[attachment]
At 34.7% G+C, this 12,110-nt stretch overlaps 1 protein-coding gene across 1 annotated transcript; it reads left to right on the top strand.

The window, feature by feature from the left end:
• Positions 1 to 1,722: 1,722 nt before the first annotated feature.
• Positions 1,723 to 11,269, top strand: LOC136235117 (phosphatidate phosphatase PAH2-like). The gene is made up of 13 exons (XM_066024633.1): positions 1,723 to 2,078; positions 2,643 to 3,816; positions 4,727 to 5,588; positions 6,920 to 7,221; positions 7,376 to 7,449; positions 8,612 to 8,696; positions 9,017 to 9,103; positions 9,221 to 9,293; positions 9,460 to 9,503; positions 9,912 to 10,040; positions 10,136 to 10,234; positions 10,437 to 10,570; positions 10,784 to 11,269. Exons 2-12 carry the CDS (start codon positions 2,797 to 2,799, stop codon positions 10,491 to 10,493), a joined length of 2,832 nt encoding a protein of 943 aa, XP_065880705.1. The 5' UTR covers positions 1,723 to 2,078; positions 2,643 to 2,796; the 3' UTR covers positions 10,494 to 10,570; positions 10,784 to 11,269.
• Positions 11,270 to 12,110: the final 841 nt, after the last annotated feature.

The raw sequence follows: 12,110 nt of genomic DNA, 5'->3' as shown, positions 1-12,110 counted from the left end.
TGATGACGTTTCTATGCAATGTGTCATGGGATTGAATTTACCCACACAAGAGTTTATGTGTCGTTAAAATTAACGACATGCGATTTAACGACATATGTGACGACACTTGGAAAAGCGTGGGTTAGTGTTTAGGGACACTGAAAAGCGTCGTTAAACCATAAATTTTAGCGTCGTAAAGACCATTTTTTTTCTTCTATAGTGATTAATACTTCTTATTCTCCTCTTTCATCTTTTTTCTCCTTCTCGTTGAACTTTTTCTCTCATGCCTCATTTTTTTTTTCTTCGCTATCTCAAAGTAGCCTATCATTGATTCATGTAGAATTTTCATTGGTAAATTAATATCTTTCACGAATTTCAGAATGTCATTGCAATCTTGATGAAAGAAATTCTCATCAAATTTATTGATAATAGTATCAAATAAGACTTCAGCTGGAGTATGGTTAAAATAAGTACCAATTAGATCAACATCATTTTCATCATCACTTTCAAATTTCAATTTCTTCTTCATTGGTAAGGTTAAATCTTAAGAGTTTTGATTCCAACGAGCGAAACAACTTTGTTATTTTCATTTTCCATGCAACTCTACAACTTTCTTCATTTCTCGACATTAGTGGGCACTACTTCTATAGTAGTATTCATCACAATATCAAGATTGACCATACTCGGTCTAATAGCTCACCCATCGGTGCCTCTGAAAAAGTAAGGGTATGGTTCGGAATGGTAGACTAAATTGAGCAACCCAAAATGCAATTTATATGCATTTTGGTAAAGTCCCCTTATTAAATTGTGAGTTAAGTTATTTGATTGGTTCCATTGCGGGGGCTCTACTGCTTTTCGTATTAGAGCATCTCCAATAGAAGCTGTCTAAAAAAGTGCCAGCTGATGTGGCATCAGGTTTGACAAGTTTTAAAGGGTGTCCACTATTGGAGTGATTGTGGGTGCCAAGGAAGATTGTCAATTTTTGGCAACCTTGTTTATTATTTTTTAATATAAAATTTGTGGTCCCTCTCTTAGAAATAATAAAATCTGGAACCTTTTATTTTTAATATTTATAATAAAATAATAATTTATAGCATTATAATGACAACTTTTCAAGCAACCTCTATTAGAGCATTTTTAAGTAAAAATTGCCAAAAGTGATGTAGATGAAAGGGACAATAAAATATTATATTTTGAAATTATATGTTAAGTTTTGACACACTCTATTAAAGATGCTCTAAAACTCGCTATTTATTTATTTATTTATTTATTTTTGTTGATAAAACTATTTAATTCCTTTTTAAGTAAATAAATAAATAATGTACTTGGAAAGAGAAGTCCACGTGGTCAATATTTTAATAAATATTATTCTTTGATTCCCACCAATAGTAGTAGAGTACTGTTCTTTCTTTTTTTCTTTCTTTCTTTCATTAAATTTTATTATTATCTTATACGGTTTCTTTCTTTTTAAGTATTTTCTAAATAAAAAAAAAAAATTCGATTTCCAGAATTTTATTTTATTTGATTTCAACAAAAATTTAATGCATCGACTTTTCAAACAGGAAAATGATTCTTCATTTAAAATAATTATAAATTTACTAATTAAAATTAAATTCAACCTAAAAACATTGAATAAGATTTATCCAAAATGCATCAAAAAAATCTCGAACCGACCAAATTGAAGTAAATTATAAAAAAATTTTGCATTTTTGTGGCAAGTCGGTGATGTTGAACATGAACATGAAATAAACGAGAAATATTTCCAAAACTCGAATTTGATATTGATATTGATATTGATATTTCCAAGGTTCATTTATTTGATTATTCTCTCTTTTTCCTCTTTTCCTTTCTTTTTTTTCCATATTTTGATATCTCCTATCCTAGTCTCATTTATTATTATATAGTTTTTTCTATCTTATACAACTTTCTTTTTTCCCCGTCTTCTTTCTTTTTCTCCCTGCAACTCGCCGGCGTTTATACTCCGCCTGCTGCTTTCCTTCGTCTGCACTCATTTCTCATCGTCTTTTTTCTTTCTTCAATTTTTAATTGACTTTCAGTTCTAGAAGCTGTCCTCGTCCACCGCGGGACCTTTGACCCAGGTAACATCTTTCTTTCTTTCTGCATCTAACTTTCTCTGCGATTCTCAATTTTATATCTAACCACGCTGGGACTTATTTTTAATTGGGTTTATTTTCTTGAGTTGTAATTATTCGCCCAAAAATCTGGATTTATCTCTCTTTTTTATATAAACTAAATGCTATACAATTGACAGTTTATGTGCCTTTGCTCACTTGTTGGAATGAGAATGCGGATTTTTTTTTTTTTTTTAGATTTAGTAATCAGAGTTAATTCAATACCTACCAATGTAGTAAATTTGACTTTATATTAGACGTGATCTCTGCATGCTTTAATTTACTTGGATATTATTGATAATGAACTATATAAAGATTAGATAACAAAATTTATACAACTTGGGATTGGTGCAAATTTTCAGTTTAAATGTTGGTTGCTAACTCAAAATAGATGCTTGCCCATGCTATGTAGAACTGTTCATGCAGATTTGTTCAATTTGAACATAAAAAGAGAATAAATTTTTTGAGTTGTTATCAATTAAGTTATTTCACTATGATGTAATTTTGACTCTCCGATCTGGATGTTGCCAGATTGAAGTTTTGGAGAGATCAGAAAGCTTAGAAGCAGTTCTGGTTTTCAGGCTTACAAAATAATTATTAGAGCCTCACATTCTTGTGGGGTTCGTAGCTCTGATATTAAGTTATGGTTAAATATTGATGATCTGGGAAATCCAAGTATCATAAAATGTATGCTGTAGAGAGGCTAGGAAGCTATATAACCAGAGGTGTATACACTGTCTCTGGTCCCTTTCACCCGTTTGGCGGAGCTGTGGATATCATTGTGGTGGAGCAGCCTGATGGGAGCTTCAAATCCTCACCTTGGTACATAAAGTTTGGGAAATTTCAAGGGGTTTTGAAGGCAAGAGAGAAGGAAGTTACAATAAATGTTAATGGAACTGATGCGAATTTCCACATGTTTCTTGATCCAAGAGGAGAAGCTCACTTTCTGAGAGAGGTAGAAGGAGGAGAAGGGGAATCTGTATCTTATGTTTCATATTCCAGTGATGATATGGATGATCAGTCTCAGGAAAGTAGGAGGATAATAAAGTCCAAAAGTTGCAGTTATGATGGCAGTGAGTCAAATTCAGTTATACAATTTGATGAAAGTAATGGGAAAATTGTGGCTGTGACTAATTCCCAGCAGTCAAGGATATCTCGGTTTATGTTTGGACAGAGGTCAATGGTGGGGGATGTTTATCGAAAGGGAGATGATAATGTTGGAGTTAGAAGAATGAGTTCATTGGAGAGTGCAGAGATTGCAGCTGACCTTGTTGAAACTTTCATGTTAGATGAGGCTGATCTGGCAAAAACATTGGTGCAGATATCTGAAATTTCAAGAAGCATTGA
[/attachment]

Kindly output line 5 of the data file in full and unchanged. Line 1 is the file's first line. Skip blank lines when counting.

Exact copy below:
• Positions 11,270 to 12,110: the final 841 nt, after the last annotated feature.